Twitter   LinkedInFacebookRSS  
Top 10 Stories Of 2018: FDA In Vitro Guidances, Flu Detection, And More


January 2, 2019 | It’s been a big year for the diagnostics industry. Developments have led to a fantastic year of product announcements and thoughtful discussions. As we head into 2019, we at Diagnostics World would like to take a moment and reflect on the groundbreaking achievements from this past year. In that spirit, here are the top 10 stories of 2018, ranked in order of popularity.

--The Editors

1. Scott Gottlieb Announces 3 New FDA Guidances Focused On NGS, In Vitro Diagnostic Development

FDA Commissioner Scott Gottlieb announced via Twitter new policies for the Administration he says are designed to “keep pace with fast-moving [next-generation sequencing] technologies.” This announcement coincides with a speech Gottlieb gave at the 2018 Community Oncology Conference. Read more

 

2. The Future of Flu Detection

While the severity of any given flu season can vary widely, the burden is always substantial—lost time, lost productivity, and lost lives. And this year’s flu season has been particularly active. The viruses are elusive, evolving from one year to the next and even changing over the course of an individual season. When the H1N1 flu virus emerged back in 2009 after the seasonal vaccine had already been developed, the strain spread and caused a global outbreak. But diagnostics also played a role. Read more

3. Alexion’s Quest To Test The Algorithm Of Rare Disease Diagnosis

Alexion, in collaboration with EPAM, has developed a software competition platform to allow the objective comparison of contributed algorithms for automated rare disease diagnosis. Read more

4. FDA Authorizes Blood Test To Aid In TBI Evaluation

The US Food and Drug Administration has granted the De Novo request for the commercialization of Banyan BTI (Brain Trauma Indicator), an in vitro diagnostic blood test to aid in the evaluation of adult patients with suspected traumatic brain injury. Read more

5. Leroy Hood On How Systems-Driven 21st Century Medicine Could Transform Healthcare

During the 25th annual Molecular Medicine Tri-Conference in San Francisco, Leroy Hood of the Institute for Systems Biology and Providence St. Joseph Health discussed his latest efforts to transform medicine through pioneering a systems-driven approach. Read more

6. The Big Push For Early Alzheimer’s Diagnostics

Today’s diagnostic methods for Alzheimer's disease, which evaluate cognition using traditional pen and paper tests, are less than ideal. The results can be combined with physical health, medical history, and information from family members or caregivers. If a patient does not perform well on a cognitive test, there are other potential causes of memory loss that still need to be ruled out. Thankfully there's been a recent push to advance Alzheimer's disease diagnosis. Read more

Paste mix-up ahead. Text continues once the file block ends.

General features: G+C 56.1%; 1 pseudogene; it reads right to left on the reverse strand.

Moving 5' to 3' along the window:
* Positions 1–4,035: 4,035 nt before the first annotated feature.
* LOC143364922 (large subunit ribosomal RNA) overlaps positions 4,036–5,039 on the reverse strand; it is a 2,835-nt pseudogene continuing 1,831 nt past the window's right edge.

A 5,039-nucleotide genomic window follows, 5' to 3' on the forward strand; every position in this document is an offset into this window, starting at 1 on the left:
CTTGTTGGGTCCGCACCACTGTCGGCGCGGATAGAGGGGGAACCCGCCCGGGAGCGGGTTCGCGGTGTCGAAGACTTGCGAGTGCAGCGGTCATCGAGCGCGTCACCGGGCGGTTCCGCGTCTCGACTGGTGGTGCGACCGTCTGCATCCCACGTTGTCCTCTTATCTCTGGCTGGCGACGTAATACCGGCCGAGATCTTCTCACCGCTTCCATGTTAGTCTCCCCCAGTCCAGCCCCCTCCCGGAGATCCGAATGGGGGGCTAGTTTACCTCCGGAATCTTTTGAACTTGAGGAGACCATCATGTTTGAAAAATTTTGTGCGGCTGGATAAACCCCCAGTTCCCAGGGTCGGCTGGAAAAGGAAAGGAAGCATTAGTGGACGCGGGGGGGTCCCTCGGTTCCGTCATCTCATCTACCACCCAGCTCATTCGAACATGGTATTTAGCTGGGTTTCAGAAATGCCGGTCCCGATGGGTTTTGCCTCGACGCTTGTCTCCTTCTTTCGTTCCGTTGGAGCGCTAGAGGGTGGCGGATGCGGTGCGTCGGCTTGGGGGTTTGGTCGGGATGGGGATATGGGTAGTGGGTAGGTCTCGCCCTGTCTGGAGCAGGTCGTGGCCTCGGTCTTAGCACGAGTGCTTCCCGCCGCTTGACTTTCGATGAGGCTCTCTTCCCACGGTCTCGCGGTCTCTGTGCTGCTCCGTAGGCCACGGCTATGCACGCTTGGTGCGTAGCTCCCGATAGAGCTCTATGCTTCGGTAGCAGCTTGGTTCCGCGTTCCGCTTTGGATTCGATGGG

7. For Sepsis, Triage Testing Would Improve Patient Outcomes

While great effort is going into developing sepsis diagnostics that do a better job of identifying the pathogen responsible, little attention has been paid to another area that stands to have a significant impact on sepsis care: triage. Triage diagnostics that would rapidly identify patients with sepsis would be an important new tool in the fight against this health threat — even more so if they could be performed at the point of care. Read more

8. Mixed Views On Acute Kidney Injury Biomarkers In Clinical Practice

For patients presenting in the emergency room with chest pain, troponins are exquisitely sensitive markers of myocardial injury. Physicians can therefore quickly intervene—with aspirin, beta blockers or a procedure in the cath lab—to limit damage to the heart and preserve cardiac function. But should patients need heart surgery or percutaneous coronary intervention, the heart isn’t the only organ at risk. Such procedures can put the kidneys at particular risk as well. Unfortunately, identifying and intervening in acute kidney injury isn’t quite as easy. Read more

9. Industry, Governments On Board With WHO Essential Diagnostics List

Last week the World Health Organization released its first list of essential diagnostic tests to improve diagnosis and treatment outcomes. The WHO’s Essential Diagnostics List is a catalogue of the tests needed to diagnose the world’s most common conditions as well as a number of global priority diseases. The diagnostics industry has welcomed the list, and national governments have already begun developing their local lists. Read more

10. Mayo App Helps Consumers Interpret Genetic Test Results

Mayo Clinic teams up with Helix to raise the “genomic literacy” of consumers. Read more